The 4 c's of Diamonds - Part 3 of 5 - Clarity
Did you know that of all diamonds unearthed from mines a mere 20% is destined for use in fine jewellery and of them less than 1% is graded as flawless? Underground, during their crystallization, and on their way up, diamonds trap mineral impurities. Extreme pressure and heat often cause anomalies to their structure. These internal characteristics are called inclusions. Nature or human hand can also cause surface flaws; namely blemishes. Diamonds with the least visible defects receive the highest clarity rates and the chilliest price tag. Before shopping for the diamond of your dreams get to know what you are paying for. You may find our short video on Diamond grading helpful - click here to view.
History of grading
Clarity is one of the 4Cs of the diamond grading system of GIA (Gemological Institute of America) that was established in 1953 by the Richard T. Liddicoat team. Based on industry terminology and lastly revised in the 1990s, the current scale consists of eleven clarity grades: Flawless (FL), Internally Flawless (IF), Very Very Slightly Included 1 & 2 (VVSI & VVS2), Very Slightly Included 1 & 2 (VS1 & VS2), Slightly Included 1 & 2 (SI1 & SI2), and Included 1-3 (I1-3). Today, each GIA report for a-carat-and-over diamond contains its clarity plot or diagram which is mapping its imperfections, and is used as a reference.
Types of Imperfections
Inclusions are made of solids, liquids, or gases. Beyond actual minerals in any form, they can also be structural flaws. And they have interesting names such as pinpoints (tiny dot crystals), needles, cavities, knots (dark and visible), clouds (a cluster of pinpoints or crystals often causing haziness), feathers (internal cracks), and twinning wisps (a visible mix of different forms of inclusions). Crystals within a diamond can be white and blend in, while black carbon spots may be quite obvious. On the surface, blemishes appear as man-made polish lines, scratches, and chips, or natural nicks and pits (holes).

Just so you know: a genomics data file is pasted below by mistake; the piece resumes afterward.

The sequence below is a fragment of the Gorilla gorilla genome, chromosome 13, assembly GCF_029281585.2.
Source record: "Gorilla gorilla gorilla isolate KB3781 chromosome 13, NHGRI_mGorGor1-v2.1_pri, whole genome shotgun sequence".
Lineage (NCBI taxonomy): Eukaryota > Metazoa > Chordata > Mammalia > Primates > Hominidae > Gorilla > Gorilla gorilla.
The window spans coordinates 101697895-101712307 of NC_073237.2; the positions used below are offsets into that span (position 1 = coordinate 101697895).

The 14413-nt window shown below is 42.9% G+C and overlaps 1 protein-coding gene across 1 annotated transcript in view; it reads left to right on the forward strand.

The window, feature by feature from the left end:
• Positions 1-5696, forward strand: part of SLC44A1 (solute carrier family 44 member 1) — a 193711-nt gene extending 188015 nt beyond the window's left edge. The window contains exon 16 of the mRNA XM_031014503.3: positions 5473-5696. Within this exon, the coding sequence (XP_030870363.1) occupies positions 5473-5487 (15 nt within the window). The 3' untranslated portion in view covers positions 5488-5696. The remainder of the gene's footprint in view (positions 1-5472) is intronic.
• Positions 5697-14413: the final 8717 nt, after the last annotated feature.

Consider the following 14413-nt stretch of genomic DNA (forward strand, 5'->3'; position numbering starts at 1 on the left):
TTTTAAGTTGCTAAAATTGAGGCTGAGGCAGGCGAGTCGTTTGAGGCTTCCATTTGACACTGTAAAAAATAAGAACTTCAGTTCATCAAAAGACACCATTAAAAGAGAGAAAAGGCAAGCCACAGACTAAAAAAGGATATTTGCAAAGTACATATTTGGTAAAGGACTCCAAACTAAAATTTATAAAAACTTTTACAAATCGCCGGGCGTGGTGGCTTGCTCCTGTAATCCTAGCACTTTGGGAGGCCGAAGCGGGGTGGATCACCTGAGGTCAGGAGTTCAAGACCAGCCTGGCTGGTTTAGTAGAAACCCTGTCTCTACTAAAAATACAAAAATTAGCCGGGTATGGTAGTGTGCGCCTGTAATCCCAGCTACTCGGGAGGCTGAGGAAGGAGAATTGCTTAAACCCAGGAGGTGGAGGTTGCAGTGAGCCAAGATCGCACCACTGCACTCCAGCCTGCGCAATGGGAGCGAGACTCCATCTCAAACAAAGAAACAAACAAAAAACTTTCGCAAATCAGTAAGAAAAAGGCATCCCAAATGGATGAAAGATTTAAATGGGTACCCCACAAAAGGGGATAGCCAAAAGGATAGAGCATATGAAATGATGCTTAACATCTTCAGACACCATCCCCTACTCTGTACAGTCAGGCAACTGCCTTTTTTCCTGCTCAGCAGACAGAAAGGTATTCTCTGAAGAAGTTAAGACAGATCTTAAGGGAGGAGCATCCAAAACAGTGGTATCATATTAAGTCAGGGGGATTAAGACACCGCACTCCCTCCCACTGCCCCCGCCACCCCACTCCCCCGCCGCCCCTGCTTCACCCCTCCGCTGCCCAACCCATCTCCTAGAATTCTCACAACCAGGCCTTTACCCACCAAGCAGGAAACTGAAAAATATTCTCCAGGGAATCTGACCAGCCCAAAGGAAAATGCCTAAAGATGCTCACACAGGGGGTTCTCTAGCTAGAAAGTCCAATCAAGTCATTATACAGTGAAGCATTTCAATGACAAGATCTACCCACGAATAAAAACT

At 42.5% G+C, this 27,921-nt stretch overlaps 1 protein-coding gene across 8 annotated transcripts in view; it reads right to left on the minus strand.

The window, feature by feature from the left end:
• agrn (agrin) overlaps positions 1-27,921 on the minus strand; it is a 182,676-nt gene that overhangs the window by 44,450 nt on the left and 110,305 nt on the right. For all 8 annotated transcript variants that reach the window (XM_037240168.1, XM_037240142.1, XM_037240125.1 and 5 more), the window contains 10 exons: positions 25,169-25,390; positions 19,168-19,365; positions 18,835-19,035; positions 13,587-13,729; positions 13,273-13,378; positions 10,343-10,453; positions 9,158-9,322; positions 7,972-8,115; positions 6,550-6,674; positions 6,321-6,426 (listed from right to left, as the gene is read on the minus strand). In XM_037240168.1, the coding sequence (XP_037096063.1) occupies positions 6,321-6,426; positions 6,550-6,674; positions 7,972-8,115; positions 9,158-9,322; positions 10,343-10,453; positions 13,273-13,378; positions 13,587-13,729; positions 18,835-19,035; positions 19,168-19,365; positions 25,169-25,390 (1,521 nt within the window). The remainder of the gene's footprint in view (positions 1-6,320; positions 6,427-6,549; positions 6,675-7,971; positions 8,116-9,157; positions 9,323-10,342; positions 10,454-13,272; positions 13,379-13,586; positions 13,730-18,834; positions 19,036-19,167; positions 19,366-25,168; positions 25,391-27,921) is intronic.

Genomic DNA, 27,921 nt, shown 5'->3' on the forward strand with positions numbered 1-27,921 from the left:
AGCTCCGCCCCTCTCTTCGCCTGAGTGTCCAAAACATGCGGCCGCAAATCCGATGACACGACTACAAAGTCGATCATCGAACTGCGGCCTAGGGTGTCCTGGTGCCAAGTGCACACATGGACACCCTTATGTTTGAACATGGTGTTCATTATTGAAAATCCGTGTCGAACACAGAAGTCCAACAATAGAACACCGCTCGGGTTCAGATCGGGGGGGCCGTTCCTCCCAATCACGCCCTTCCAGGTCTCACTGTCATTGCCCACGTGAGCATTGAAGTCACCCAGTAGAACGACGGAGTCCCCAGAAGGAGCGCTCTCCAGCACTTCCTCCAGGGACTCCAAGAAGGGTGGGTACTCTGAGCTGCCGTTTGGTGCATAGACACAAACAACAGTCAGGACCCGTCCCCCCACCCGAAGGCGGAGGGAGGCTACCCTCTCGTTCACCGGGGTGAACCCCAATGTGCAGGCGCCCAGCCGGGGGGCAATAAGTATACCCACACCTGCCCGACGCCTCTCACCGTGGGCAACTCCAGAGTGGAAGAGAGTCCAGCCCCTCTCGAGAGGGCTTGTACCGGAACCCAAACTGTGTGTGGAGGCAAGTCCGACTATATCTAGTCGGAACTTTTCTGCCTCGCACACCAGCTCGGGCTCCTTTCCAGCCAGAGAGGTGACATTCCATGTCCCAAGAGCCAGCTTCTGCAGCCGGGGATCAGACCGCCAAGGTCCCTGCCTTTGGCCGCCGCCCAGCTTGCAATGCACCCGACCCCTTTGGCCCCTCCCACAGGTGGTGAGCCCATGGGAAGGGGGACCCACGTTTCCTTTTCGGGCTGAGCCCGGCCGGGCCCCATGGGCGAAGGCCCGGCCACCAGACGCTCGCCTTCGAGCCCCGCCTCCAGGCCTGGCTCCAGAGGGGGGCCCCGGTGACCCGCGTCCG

Image courtesy of Cape Diamonds, South Africa.
In the lab, the grader holds each cleaned diamond in tweezers and examines it under a 10x magnification loupe with darkfield illumination, from all angles as well as upside down, so that they detect every possible inclusion through the table and the other facets. They shift from darkfield to reflected overhead lighting to tell inclusions from blemishes, and they zoom to the diamond via a stereo microscope (although greater magnification doesn’t count in the overall grading). They also examine it with naked eye from a 15cm distance and if they can’t see any inclusions they describe it as ‘eye-clean’ (FL/IF, VVS 1, VVS2, and VS1). ‘IF’ diamonds have only microscopic blemishes. Skilled graders find it very hard to trace imperfections in the VVS ones and only a small percentage of VS2 are not eye-clean. SI1/SI2 are rarely and I1-3 are never eye-clean. ‘Included’ are not eligible for fine jewellery because their imperfections seriously affect the brilliance, clarity, and often integrity of the stone.
Inclusions visible under 10x magnification affect the grading of a diamond but not necessarily its beauty and desirability. In eye-clean diamonds you cannot see them. In those between VS2 and SI1, your choice depends on various factors. The size and number of the imperfections might lower the clarity grade. If a cloud is oriented in a way that inhibits light transmission, the stone appears less charming too. Inclusions located right under the top facet (table) or in the middle of the crown are often noticeable. If found below the crown facets, they might pass unnoticed. Inclusions near the edges or the pavilion might well be hidden by the setting of a diamond ring. Yet relatively ‘sheer’ internal cracks close to the surface might put the stone at risk of chipping or cracking. Finally, the colour of an inclusion is mostly preferred to be white rather dark and contrasting.
The extremely few customers who shop for flawless diamonds are willing to pay extra for the not-so-visible rarity of the stone. In real terms, you can be equally mesmerized by a less rare VS2 which is definitely value-for-money. Below that grade and up to SI1, everything should be judged on a gem-by-gem basis. The size and the shape of the stone will also define your choice. Opt for higher clarity grades in you need a larger or step-cut (Emerald, Asscher etc.) diamond. Large or rectangular facets especially those with a ‘mirror effect’ emphasize imperfections. Brilliant-cut round, oval, princess, pear ones disguise imperfections via impressive reflections.